Cinnabar goo
Re: A 1920s-30's "Miriam Haskell" Style Chinese Charm Necklace with Melted "Cinnabar" -- beadiste Post Reply Edit Forum Where am I?
Posted by: Rosanna Post Reply
07/29/2017, 18:08:57

You are right in that it doesn't make sense to have anyone analyze the goo. If it' a complex mixture the analysis would be very tedious, and far more than $75. While it would be interesting to know what went into the goo, I don't think its worth much effort.

Based on your research into this type of material - layered paints or lacquers of various compositions - I suspect one of the following scenarios:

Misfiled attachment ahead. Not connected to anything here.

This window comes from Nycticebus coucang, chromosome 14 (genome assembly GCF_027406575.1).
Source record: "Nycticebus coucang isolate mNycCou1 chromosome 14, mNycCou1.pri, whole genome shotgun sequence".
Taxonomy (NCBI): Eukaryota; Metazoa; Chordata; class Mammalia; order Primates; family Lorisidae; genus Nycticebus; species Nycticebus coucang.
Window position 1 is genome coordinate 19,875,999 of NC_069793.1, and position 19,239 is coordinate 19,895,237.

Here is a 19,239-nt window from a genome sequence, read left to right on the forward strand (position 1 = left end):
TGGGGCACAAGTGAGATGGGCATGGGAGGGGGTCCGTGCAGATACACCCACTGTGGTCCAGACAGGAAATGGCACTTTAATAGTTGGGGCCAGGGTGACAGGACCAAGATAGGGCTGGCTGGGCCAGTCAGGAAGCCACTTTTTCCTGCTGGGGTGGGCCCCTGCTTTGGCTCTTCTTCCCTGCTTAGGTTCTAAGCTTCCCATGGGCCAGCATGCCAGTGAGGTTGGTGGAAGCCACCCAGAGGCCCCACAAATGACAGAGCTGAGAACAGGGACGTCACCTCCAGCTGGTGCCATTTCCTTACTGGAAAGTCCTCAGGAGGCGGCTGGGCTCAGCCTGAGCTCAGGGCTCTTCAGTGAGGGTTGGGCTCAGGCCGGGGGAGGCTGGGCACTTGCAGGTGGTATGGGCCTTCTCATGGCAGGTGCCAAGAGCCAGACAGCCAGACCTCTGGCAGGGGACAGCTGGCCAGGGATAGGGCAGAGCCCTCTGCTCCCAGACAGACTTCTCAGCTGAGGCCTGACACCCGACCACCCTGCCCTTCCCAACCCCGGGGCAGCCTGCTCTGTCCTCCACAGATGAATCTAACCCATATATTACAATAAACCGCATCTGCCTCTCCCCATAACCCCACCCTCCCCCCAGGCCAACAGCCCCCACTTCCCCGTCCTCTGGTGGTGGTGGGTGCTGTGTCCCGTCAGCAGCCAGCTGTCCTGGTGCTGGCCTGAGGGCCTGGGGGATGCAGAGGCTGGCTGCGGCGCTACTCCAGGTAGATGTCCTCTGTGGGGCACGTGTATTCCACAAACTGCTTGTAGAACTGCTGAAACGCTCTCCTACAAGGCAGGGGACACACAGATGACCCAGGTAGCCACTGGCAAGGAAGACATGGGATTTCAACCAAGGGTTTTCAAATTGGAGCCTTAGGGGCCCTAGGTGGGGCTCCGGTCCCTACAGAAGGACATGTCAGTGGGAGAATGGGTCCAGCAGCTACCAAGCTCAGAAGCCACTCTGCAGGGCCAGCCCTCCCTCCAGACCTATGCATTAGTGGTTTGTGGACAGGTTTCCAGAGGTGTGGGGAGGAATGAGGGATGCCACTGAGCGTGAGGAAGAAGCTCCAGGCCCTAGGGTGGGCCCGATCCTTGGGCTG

1) the beads are fairly recent, and made from an inexpensive concoction, applied in layers, with some layers not cured properly (usually this is due to poor mixing of the ingredients)- so they are still soft.
2) the beads are older, and made from a mixture that includes a polymer that has partially "reverted" or depolymerized to its more liquid components. This was a problem with some early polyurethanes (maybe up to the 1980s).
3) some other degradation has happened due to moisture absorption, which will affect poorly cured materials as well as some older plastics like Celluloid.

Any idea how old these beauties are?

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